For as long as Leguees have been farming in this area, we have fought with hardpan soil. Roots, unable to penetrate the near-impermeable soil mere inches beneath the surface, are forced to move laterally, thereby competing much more intensely with their neighbours. There’s a reason some of these soils are called “burn-out soils”. Without regular rainfall, roots burn up what moisture is in the topsoil and then run out. Conversely, heavy rainfall creates pools of water on these spots and the crop drowns out. We have tried many different crops with different rooting styles to try and find something that would punch through, but to no avail. The only option remaining is to deep rip it mechanically, which is expensive, time-consuming, and not really the best fit for our no-till strategies. That is, until I heard about tillage radish.

tillage radish

This amazing plant builds a tuber-root so powerful, it exerts hundreds of pounds of pressure on each square inch of soil. I seeded it just about two weeks ago now. The strategy is to plant it in late summer and force it to focus on its root system. When a killing frost comes along in mid-to late September, the radishes die, and (supposedly) decompose in time for spring seeding. My hope is that these incredibly powerful plants have enough strength to punch through these hardpan zones and create pathways for next years’ crop roots.

All of these ideas could someday prove to have been a waste of time and money. You never really know how these things will work out. Straight-cutting canola may be a short-term idea, and we may very well go back to swathing. The weather station’s data may prove too complex to be usable for anything more than an expensive rain gauge. The Tillage Radish may fail to hammer through our hardpan soil.

If humans thought like that, we would never have landed on the moon. We would never have fed 7 billion people. We would never have tried democracy. At heart, we are all pioneers, striving to continually find new and better ways to do things. To make life better. Farmers were the original prairie pioneers, and we are in an industry uniquely suited to always try and improve on ourselves. Why stop now?

Grain Bags in January – What Could Be More Fun?

20140104_131641 (1)January. The first true month of winter, a time to see the spectacular views of lovely, snow covered streets and roads; a time to enjoy a hot chocolate on a horse-drawn sleigh; a time to enjoy the wonderful season that we call winter on the prairies.

Yeah, right.

Maybe instead, January is a month of cold and snow, a month to avoid the outdoors wherever possible, instead hiding inside to avoid the frigid temperatures and brutal winds; indeed, January is a month to try and spend indoors, praying that the furnace doesn’t fail and water pipes don’t freeze.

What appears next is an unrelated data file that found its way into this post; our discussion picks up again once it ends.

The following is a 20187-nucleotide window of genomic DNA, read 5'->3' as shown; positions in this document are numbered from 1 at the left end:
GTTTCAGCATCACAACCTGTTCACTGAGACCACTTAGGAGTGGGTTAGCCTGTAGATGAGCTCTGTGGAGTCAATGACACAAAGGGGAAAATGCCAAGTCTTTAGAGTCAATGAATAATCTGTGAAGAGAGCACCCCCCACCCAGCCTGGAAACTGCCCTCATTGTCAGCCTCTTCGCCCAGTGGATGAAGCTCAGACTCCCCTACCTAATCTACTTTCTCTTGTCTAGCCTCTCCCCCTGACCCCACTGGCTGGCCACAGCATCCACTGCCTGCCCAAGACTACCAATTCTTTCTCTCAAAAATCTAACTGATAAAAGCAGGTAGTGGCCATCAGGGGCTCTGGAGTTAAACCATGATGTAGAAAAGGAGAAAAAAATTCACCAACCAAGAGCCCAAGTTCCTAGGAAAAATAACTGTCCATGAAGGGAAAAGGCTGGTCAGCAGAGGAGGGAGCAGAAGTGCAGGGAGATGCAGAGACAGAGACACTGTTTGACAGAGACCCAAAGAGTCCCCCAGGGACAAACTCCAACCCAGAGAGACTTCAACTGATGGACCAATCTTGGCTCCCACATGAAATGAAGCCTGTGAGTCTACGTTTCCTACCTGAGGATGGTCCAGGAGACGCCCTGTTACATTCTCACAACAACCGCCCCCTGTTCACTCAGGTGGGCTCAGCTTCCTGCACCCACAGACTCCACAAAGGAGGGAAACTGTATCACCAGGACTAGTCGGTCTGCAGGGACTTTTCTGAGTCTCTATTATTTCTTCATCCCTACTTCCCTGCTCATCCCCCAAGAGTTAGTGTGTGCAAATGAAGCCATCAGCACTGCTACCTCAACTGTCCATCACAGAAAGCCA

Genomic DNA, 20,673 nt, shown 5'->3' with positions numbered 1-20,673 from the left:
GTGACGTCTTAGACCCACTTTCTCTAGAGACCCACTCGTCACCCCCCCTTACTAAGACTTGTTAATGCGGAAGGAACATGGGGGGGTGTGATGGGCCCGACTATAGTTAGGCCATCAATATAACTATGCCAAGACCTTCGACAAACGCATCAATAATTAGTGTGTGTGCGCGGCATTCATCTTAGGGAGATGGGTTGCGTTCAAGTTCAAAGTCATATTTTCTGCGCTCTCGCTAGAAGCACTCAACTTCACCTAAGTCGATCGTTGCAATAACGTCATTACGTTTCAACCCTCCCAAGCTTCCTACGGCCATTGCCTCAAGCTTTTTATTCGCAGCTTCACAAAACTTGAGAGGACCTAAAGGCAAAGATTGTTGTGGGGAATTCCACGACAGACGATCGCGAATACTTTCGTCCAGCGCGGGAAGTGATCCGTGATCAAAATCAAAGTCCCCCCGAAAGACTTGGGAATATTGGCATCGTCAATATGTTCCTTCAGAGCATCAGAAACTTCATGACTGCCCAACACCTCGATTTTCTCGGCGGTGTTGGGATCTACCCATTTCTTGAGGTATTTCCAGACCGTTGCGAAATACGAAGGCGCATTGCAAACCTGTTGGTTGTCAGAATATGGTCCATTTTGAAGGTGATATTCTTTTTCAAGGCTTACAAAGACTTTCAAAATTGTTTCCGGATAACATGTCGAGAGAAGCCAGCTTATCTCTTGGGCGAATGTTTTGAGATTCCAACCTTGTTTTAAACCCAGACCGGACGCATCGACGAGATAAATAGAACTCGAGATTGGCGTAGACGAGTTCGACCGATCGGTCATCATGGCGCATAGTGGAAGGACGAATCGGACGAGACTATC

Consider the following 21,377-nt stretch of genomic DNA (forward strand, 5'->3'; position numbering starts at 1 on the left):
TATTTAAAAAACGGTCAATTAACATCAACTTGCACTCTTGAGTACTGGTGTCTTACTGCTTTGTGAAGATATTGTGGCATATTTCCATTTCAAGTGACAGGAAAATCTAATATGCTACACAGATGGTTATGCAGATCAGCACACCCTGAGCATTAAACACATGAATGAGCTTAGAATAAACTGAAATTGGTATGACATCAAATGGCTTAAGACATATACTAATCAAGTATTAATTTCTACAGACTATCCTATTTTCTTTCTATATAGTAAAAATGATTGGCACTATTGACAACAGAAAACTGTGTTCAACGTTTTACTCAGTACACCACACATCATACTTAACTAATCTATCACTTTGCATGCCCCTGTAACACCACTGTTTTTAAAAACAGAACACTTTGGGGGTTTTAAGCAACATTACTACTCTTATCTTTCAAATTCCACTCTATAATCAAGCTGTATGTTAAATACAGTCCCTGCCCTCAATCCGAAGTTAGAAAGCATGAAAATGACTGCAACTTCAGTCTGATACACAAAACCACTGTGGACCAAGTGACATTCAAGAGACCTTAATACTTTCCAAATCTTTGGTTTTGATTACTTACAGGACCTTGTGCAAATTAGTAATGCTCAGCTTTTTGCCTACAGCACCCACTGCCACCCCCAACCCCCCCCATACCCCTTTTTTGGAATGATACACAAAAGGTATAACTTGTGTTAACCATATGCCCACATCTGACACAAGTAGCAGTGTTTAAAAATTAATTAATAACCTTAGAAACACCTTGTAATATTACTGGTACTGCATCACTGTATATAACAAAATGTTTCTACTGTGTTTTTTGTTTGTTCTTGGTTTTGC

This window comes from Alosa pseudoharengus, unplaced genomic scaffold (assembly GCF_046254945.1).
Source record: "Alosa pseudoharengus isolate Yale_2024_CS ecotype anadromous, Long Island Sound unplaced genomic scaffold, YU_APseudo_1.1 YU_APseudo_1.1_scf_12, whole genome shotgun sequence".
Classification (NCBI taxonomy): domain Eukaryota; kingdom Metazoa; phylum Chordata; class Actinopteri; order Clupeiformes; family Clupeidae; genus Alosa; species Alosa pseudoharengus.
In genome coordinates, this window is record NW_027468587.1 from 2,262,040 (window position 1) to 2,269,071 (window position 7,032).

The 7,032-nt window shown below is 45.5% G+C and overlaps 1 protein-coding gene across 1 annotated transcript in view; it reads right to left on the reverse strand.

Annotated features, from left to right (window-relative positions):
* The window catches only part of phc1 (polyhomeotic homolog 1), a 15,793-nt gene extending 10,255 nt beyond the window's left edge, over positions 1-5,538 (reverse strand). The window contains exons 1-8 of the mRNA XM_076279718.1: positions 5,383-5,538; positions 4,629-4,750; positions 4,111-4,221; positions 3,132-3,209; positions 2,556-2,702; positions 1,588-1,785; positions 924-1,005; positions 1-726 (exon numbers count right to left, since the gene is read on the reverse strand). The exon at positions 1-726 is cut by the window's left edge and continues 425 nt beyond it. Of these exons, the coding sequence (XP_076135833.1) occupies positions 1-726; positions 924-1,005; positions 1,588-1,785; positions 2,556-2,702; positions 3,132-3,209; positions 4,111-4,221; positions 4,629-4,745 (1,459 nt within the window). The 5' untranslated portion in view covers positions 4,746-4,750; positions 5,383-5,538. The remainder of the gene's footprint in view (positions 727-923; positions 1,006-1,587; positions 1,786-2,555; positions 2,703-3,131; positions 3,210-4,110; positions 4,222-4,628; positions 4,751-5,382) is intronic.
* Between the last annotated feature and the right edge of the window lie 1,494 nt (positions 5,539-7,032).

As I write this, the temperature outside is a chilling -32 degrees Celsius. However, add in the so-called “wind chill” of a 44 km/hr wind, and it feels like a brutal -52 degrees outside. Fortunately, today is Sunday, so there is no compelling reason to leave the house.

First, I might point out that today is not an anomaly; it has been an exceptionally cold start to winter (which began in mid-November), with December being a dreadfully cold month, and January proving to be no better so far. We have a fair amount of snow, although I don’t believe it is abnormal by any means. And I should also point out that we do usually experience weather like this during our winters in Saskatchewan, but just not usually for this long of a stretch at a time. Nevertheless, this is life on the Western Prairies, and we just have to deal with it.

Hauling grain in this weather is not exactly the first idea of what I want to do on days like this. However, in their typical fashion, the grain companies we contracted wheat and canola through suddenly decided they all wanted their grain at once, starting Thursday of last week. Now, it was not horribly cold at the time, so we started hauling, extracting from grain bags.

Source: www.agri-tec.com
Source: http://www.agri-tec.com

Extracting grain bags is an interesting task. As much as we can, we store our grain inside bins, such as the large steel cylinders you see at the top of this page. Bins are, unfortunately, quite expensive, so we can only store so much in them. We usually haul a lot of grain off the combines to the grain handling facilities, such as the one to the right (Weyburn Inland Terminal – one of the largest of its kind in Canada). If you have read some of my other posts, you may recall that we had the crop of a lifetime this year. Well, so did the rest of Western Canada, so moving it is a challenge (more on that later). So, with no bins or elevators to haul to, we stored our grain in bags.

Harvest 069These 200-300 foot long plastic bags can hold a lot of grain and they are easy to fill. You simply dump grain into the “bagger” which pushes it into the bag. The bag then fills as it is pushed off of the bagger, a little bit at a time. Once filled, the end is tied up and the bag is left for later. As you might expect, animals can be an issue with them, tearing holes and eating grain out of it, walking along the top and punching holes, and generally wreaking havoc. For this reason, we try to empty the bags before spring. Otherwise, they can tear open and can be brutal to clean up.